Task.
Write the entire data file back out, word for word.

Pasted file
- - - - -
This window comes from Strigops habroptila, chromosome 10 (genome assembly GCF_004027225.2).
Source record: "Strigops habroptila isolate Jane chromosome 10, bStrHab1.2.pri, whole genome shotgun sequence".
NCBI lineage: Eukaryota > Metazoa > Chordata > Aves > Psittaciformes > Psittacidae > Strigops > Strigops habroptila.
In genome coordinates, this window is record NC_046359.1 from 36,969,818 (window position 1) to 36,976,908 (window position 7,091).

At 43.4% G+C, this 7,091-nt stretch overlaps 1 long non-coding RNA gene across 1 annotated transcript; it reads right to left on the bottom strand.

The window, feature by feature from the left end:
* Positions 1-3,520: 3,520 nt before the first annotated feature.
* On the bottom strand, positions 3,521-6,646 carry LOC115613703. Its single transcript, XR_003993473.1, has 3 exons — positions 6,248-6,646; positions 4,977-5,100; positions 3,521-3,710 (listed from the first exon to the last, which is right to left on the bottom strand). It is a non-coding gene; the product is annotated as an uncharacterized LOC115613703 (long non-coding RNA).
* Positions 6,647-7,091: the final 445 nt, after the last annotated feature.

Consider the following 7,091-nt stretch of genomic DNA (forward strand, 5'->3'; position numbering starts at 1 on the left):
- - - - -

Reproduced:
This window comes from Strigops habroptila, chromosome 10 (genome assembly GCF_004027225.2).
Source record: "Strigops habroptila isolate Jane chromosome 10, bStrHab1.2.pri, whole genome shotgun sequence".
NCBI lineage: Eukaryota > Metazoa > Chordata > Aves > Psittaciformes > Psittacidae > Strigops > Strigops habroptila.
In genome coordinates, this window is record NC_046359.1 from 36,969,818 (window position 1) to 36,976,908 (window position 7,091).

At 43.4% G+C, this 7,091-nt stretch overlaps 1 long non-coding RNA gene across 1 annotated transcript; it reads right to left on the bottom strand.

The window, feature by feature from the left end:
* Positions 1-3,520: 3,520 nt before the first annotated feature.
* On the bottom strand, positions 3,521-6,646 carry LOC115613703. Its single transcript, XR_003993473.1, has 3 exons — positions 6,248-6,646; positions 4,977-5,100; positions 3,521-3,710 (listed from the first exon to the last, which is right to left on the bottom strand). It is a non-coding gene; the product is annotated as an uncharacterized LOC115613703 (long non-coding RNA).
* Positions 6,647-7,091: the final 445 nt, after the last annotated feature.

Consider the following 7,091-nt stretch of genomic DNA (forward strand, 5'->3'; position numbering starts at 1 on the left):